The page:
Domains of distress: the experience of breast cancer in Australia.

S. Steginga, S. Occhipinti, K. Wilson, J. Dunn

Research output: Journal article publicationJournal articleAcademic researchpeer-review

28 Citations (Scopus)


PURPOSE/OBJECTIVES: To describe difficulties experienced by women after treatment for primary breast cancer. DESIGN: Descriptive and exploratory. SETTING: Queensland, Australia. SAMPLE: 245 women (70% response rate) less than 16 weeks postsurgery for breast cancer completed a survey. The mean age for this sample was 55 years; 71% had undergone mastectomy, and 29% had undergone conservative breast surgery. METHODS: Focus groups were used to generate items for the survey, "Experience of Breast Cancer Questionnaire" (EBCQ). The EBCQ and the psychological subscale of the Rotterdam Symptom Checklist (RSCL) were administered by mail to the sample. MAIN RESEARCH VARIABLES: Psychological distress, fear of recurrence, decisional uncertainty, informational support, self-image and social relationships, sexual morbidity, and physical effects of treatments. FINDINGS: Factor analysis of the EBCQ identified five factors, accounting for 60% of the variance. These included psychological effects, treatment concerns, physical effects, self-image, and chemotherapy effects. Four of the five subscales had reliability coefficients of greater than 0.80. Psychological effects included cognitive and emotional effects. Treatment concerns included decisional uncertainty and poorly perceived informational support. Physical effects reflected the symptom pattern of axillary dissection. Self-image included breast loss and social isolation. CONCLUSIONS: Nurses who assist women in adjusting to breast cancer should consider the effect of fear of recurrence and perceptions of body image on the recovery process. Because participation in treatment decisions may increase the demands on women at diagnosis, informational support appropriate to each woman's needs is essential. How self-esteem can affect self-image and social relationships after breast cancer requires further investigation. IMPLICATIONS FOR NURSING PRACTICE: Understanding the experience of illness from the perspective of the patient assists nurses in validating their nursing practice and provides clinically relevant information to guide intervention. In particular, supportive psychological care should target both emotional and cognitive responses to breast cancer. Informational support is integral to a patient's satisfaction with treatment decisions and is likely to predict adjustment. When assisting women to adjust to self-image changes, nurses may need to target women's perceptions about their body image.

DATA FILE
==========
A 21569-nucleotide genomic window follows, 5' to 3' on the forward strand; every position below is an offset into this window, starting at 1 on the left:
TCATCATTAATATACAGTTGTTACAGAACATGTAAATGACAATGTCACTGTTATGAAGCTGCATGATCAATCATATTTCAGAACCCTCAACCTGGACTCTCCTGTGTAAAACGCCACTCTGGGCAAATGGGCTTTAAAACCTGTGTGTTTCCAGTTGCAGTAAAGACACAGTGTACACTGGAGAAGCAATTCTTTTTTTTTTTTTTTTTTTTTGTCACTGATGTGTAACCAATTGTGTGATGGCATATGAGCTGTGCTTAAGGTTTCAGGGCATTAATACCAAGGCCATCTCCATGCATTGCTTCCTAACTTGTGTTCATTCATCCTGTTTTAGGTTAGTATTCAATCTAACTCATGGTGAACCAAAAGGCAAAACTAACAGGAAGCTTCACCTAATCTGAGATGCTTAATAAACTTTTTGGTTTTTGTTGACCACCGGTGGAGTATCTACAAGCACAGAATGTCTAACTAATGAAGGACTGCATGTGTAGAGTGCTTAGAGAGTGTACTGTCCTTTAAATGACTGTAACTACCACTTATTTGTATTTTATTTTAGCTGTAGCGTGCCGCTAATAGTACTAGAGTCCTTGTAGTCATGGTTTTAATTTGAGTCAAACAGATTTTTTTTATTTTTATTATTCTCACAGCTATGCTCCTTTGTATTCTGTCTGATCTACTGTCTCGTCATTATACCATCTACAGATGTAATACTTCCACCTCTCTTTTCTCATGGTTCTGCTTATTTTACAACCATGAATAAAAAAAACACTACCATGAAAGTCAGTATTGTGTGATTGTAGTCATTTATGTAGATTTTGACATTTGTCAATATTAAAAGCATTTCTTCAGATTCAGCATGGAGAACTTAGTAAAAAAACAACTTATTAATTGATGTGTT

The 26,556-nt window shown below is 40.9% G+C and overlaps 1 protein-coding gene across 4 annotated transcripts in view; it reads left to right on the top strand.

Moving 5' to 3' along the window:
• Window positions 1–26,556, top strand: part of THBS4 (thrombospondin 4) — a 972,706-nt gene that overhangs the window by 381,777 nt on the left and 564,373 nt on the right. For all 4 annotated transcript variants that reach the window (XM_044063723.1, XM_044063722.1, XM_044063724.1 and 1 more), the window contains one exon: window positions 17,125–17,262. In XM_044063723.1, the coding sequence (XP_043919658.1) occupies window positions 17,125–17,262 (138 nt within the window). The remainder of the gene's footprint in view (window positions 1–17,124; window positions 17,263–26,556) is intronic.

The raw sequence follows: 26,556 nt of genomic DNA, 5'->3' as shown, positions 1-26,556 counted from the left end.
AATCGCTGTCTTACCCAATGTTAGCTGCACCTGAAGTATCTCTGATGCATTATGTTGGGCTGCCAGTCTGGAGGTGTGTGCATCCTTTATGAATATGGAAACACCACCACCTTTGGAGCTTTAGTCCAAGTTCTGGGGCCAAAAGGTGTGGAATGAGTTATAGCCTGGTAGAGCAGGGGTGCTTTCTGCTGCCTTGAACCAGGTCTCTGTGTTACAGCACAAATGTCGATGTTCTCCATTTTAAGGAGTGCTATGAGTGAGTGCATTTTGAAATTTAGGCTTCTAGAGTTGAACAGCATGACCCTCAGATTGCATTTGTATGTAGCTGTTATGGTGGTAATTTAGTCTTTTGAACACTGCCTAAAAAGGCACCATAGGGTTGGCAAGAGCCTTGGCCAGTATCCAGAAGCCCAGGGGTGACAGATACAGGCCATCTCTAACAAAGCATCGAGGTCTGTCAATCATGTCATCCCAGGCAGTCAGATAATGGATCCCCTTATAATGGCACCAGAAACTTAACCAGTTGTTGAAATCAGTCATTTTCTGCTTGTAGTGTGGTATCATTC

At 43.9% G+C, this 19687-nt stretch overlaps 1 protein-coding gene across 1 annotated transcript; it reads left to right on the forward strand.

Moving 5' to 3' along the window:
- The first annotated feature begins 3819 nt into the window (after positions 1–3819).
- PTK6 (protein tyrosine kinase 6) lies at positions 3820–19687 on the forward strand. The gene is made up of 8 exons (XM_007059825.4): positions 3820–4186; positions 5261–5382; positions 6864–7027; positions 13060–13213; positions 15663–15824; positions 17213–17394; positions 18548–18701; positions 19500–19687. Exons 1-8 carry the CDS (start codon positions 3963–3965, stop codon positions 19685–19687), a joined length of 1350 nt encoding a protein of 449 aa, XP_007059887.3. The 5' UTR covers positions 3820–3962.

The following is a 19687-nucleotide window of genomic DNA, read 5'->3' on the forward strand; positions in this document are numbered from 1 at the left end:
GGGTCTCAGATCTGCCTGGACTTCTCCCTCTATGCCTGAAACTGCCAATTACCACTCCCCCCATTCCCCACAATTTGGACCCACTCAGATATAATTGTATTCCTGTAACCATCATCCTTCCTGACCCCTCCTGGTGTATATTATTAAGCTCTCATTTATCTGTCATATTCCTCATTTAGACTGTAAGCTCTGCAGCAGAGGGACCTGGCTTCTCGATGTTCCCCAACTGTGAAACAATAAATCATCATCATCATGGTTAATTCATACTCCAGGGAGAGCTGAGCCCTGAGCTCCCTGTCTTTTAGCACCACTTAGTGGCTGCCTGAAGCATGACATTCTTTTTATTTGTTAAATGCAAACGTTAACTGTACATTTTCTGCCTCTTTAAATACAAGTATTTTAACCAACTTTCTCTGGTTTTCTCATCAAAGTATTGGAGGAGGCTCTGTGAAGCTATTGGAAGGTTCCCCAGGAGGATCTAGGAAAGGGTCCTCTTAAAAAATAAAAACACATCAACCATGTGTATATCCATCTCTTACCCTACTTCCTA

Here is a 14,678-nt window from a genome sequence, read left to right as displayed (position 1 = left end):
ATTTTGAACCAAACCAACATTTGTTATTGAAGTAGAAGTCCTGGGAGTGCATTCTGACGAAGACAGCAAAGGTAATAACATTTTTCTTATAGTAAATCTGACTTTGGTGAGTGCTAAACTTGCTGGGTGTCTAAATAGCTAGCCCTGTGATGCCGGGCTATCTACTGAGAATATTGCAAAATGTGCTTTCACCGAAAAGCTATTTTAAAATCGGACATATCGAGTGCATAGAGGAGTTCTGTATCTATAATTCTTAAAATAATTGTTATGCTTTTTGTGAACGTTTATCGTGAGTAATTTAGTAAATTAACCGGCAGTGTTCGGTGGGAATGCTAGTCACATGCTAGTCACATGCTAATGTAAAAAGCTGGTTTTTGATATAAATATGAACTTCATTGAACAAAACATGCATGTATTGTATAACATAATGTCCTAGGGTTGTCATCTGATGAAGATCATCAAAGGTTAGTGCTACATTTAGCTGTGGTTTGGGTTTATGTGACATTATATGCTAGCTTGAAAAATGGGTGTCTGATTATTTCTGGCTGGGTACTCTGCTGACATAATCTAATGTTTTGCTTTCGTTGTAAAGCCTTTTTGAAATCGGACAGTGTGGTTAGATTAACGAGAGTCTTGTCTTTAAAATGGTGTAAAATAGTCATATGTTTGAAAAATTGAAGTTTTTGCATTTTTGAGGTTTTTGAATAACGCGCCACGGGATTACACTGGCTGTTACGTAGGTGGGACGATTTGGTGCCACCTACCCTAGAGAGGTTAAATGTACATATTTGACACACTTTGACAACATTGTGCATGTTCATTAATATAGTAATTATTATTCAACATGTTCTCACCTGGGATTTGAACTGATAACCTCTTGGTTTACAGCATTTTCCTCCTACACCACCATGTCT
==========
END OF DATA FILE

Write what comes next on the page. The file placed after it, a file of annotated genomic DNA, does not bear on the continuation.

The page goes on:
Original languageEnglish
Pages (from-to)1063-1070
Number of pages8
JournalOncology Nursing Forum
Issue number6
Publication statusPublished - Jul 1998

ASJC Scopus subject areas

  • Oncology(nursing)


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